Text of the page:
Town Hall Addresses Antisemitism on Upper East Side, Citywide

Hosted by Council Member Julie Menin, panel speakers emphasized the imperative of reporting hate crimes to police

| 11 Feb 2022 | 12:09

A virtual town hall hosted by Council Member Julie Menin on Wednesday evening drew a crowd of over 200 attendees to confront a topic of growing concern: incidents of antisemitism on the Upper East Side, citywide and across the nation.

“This is a deeply personal issue,” said Menin, whose mother and grandmother survived the Holocaust, which claimed the lives of other family members. It was the first town hall hosted by Menin since she joined the City Council at the start of the year.

From 2020 to 2021, there were nearly 100 antisemitic incidents in Manhattan, plus a similar figure just across the East River in Brooklyn, according to Menin. This year is already off to a more troubling start; the NYPD reported a 275% increase in hate crimes against the Jewish community this year compared to last, from four cases in January 2021 to 15 last month. In Menin’s Upper East Side district — District 5 — a woman received bills marked with Nazi imagery from an ATM at East 86th Street and York Avenue on January 8, one day before comedy club Comic Strip Live shared a video on Instagram that included tags comparing COVID-19 guidelines with the Holocaust.

Speakers at the February 9 town hall ranged from co-host Michael Cohen, eastern director of the Simon Wiesenthal Center, a human rights organization, to Commanding Officer of the NYPD Hate Crimes Task Force Inspector Jessica Corey and New York State Senator Chuck Schumer. The most resounding message of the evening was the importance of reporting suspected hate crimes to the police by dialing 911. “Every day, we are out there relentlessly following up on these crimes and looking to make arrests,” Corey said.

Taking Action

Witnesses can play a vital role in reporting suspected hate crimes, according to Commanding Officer of the 19th Precinct, Inspector Melissa Eger, especially because those targeted may be scared or overwhelmed. Officers are trained to notify a supervisor if those reporting an incident indicate that bias or hate is involved in a crime, so that special attention can be devoted to the case.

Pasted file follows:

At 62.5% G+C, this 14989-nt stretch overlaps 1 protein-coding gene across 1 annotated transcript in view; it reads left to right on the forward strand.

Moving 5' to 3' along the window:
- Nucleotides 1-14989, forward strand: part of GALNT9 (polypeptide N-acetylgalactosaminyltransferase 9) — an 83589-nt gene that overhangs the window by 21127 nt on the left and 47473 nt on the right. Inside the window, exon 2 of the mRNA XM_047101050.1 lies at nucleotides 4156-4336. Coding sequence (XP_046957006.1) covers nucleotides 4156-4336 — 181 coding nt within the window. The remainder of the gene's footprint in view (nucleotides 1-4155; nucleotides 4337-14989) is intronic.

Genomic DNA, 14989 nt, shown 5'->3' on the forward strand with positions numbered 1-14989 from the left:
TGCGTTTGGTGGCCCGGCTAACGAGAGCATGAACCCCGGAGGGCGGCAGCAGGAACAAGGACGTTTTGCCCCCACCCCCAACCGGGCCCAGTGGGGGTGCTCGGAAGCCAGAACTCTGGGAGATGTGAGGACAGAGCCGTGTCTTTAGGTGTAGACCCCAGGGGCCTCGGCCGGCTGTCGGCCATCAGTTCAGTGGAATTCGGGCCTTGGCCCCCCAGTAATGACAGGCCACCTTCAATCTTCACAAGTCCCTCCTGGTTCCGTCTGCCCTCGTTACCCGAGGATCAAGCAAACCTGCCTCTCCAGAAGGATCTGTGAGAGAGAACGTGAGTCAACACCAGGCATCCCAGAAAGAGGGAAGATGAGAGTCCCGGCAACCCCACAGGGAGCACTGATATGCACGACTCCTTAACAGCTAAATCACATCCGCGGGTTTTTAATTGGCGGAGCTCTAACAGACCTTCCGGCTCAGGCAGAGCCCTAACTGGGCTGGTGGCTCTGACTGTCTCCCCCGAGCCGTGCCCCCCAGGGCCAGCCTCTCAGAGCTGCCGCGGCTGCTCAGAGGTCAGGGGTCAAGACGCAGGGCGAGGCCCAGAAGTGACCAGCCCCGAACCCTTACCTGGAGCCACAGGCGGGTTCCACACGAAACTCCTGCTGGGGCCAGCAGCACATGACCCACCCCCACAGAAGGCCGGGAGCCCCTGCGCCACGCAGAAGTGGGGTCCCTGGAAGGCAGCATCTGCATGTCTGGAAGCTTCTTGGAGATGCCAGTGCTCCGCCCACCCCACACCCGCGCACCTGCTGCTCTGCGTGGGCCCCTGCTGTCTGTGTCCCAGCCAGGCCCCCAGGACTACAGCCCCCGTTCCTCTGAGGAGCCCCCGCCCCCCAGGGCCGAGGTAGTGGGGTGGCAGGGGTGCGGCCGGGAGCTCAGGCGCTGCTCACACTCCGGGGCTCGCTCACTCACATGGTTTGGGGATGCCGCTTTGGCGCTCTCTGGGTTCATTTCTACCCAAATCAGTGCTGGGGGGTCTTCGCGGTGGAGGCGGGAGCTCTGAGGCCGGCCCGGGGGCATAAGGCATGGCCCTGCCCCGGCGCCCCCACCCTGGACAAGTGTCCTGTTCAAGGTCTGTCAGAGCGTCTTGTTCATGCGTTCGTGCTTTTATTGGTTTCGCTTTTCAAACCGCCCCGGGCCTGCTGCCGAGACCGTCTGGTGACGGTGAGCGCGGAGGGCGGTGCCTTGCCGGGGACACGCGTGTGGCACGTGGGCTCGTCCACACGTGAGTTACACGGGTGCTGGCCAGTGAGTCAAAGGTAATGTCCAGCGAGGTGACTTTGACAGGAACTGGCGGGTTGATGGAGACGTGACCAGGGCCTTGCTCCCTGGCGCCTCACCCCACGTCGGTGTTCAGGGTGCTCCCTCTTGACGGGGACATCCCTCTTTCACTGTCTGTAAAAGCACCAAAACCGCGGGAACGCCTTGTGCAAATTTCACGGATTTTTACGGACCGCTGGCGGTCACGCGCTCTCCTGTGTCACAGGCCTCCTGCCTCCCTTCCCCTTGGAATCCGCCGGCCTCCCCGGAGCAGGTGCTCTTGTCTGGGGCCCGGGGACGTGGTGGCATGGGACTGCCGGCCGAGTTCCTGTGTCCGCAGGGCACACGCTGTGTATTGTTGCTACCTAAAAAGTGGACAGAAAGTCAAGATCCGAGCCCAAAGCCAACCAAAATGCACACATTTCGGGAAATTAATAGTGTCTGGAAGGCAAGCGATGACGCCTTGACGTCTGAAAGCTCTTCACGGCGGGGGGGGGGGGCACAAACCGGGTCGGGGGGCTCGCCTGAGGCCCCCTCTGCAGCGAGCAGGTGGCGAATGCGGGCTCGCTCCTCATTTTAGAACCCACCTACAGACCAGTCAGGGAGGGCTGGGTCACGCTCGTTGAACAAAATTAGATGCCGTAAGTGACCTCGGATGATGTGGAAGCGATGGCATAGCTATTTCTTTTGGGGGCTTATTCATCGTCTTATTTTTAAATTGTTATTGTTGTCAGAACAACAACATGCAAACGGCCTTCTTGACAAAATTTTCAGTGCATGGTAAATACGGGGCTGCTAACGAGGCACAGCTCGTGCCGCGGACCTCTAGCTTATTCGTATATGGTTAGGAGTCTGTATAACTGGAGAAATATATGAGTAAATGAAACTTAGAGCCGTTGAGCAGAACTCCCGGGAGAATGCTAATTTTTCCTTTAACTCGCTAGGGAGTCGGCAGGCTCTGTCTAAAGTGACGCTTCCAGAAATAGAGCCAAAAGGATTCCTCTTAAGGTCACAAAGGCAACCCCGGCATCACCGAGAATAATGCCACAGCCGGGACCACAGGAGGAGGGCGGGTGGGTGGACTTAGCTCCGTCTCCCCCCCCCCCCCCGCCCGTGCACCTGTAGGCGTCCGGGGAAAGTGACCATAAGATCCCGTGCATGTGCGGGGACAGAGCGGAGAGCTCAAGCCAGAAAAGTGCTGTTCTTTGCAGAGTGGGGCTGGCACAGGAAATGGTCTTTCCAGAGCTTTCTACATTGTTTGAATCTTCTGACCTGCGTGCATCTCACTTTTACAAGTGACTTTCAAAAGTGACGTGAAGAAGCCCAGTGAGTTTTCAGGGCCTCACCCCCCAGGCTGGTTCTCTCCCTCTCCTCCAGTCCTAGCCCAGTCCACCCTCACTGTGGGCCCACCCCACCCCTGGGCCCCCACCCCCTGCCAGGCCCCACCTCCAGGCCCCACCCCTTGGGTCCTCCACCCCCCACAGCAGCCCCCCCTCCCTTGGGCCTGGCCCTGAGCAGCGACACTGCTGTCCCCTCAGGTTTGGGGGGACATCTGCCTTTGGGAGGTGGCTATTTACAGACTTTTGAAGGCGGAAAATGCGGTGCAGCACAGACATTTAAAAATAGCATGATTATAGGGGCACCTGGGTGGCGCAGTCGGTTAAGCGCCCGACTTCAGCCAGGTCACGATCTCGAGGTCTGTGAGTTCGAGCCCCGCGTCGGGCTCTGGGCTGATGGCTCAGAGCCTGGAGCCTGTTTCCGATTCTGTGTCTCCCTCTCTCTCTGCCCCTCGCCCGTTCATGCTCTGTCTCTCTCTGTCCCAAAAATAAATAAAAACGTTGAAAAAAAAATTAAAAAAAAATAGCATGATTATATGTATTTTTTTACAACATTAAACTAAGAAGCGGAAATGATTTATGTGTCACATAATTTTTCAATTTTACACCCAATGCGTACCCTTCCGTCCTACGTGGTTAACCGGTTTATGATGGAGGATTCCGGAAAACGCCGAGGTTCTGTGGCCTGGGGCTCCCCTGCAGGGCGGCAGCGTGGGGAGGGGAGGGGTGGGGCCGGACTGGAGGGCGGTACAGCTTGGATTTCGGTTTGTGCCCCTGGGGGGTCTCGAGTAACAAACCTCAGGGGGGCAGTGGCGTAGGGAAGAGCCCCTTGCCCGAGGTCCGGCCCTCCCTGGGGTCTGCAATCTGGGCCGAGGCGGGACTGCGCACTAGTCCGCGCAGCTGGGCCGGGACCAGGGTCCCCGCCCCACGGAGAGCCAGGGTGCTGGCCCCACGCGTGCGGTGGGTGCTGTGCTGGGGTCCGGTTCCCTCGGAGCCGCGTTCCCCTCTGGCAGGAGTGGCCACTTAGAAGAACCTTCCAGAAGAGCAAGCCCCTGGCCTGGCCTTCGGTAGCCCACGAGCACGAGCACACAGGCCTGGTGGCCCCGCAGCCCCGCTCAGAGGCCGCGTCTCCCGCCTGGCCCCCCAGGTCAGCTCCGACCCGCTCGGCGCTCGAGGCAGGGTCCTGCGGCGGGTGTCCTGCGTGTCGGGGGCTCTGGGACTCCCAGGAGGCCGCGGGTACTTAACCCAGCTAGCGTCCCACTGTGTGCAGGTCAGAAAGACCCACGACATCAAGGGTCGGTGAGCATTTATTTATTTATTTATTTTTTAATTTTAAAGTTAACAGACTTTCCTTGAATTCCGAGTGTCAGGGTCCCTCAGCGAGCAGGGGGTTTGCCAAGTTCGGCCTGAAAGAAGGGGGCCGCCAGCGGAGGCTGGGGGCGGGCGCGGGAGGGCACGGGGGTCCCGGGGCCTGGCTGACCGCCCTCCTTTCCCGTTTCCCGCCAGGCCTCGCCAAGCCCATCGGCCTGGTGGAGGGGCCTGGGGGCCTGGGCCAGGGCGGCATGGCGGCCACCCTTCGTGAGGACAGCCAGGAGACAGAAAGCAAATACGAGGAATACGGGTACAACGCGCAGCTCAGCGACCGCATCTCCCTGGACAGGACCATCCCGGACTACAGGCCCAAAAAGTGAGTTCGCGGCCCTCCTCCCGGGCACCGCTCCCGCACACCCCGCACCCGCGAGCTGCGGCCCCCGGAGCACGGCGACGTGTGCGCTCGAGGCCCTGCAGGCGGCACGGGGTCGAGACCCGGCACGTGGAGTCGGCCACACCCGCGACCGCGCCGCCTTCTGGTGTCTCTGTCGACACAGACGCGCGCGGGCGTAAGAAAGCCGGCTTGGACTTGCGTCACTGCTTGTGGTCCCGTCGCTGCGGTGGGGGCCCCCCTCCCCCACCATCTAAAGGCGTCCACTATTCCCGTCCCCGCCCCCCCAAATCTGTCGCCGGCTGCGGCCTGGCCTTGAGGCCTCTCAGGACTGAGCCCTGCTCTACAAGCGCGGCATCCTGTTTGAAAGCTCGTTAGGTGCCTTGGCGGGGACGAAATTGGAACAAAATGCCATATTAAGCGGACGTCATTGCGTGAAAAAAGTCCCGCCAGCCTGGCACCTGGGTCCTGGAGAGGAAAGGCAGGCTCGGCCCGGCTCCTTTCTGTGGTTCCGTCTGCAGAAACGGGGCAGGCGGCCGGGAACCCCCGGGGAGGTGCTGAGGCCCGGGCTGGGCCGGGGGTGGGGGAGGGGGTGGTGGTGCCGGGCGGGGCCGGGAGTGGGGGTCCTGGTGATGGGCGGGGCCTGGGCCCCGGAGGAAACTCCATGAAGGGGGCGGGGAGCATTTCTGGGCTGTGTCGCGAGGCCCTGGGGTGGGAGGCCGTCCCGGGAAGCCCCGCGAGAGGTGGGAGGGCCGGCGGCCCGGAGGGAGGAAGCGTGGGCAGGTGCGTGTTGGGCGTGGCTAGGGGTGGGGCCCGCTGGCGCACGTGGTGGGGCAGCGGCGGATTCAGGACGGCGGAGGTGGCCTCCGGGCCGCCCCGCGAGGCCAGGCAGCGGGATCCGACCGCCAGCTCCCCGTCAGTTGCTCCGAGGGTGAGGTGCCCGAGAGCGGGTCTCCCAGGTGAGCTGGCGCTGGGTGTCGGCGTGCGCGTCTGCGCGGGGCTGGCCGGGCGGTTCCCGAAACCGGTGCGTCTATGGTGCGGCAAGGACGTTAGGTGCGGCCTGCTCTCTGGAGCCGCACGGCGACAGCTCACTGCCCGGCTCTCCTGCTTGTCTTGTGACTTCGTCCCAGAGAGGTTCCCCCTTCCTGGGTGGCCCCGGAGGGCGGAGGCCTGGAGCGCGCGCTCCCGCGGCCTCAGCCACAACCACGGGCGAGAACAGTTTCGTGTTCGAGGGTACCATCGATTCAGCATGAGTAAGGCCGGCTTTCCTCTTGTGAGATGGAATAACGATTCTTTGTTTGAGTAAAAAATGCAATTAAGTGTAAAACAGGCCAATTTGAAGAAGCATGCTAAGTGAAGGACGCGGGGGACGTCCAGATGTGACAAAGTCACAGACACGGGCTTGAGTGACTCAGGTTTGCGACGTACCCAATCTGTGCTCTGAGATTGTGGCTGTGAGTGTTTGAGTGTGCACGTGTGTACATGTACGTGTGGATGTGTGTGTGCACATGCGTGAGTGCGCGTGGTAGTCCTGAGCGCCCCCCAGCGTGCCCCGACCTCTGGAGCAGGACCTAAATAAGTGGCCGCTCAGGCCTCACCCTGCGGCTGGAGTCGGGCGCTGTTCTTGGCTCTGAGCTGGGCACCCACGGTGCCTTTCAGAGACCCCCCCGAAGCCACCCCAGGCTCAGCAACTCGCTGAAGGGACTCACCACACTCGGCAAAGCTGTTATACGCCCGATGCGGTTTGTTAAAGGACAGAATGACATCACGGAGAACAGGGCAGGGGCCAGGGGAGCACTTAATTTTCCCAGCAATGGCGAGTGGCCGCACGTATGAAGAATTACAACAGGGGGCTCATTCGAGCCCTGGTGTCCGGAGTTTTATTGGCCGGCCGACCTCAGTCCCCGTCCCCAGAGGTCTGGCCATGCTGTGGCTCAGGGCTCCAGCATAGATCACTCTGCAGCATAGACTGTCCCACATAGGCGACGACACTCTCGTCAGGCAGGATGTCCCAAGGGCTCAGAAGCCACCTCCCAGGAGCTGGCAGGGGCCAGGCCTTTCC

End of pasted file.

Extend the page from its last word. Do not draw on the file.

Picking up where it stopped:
“You don’t have to know whether or not it’s a hate crime — we’ll assess that,” Corey said. “You just have to know that you have to call 911.” Video footage is also helpful for police investigations, she explained.

Civil lawsuits are another tool for combating hate, according to panelist Rick Sawyer, special counsel on hate crimes at the New York State Attorney General’s office. “We will continue to use the law to fight hate and intolerance,” he said.

And then there’s education about antisemitism and the Holocaust, which should begin in earnest for children entering middle school, according to Eastern Director of the Simon Wiesenthal Center Michael Cohen and Alexander Rosemberg, deputy director of the Anti-Defamation League in the New York and New Jersey region. “They don’t recognize, sometimes, what a swastika is; they don’t understand the taboo,” Cohen said.

The NYC Commission on Human Rights provides training for the public on the communities and identities protected by law, in addition to bystander intervention training, according to panelist Jonah Boyarin, the Commission’s Jewish community liaison. Mitch Silber, executive director of the Community Security Initiative at UJA-Federation of New York, added that his group also provides “active threat training” for institutions.

Turbulent Times

At its core, antisemitism is “driven by two central false ideas,” according to Boyarin; first, the “conspiracy theory” that Jewish people control overarching systems like banks, the government or media, and second, the belief that Jewish people are other, different racially or religiously from the majority.

Times of turbulence — like that of our current moment, owing to the ongoing coronavirus pandemic and other political and social stressors — contribute to hate crimes against the Jewish community, Boyarin explained. “Antisemitism will teach people to blame the problems, or their perceived problems, on Jews,” he said.

The panel acknowledged the sheer size of the crowd in attendance, though, as an indication of the community’s investment in fighting back against hate. “Together, we can make a difference,” Cohen said, “and we will make a difference.”

“You don’t have to know whether or not it’s a hate crime — we’ll assess that. You just have to know that you have to call 911.” Commanding Officer of the NYPD Hate Crimes Task Force Inspector Jessica Corey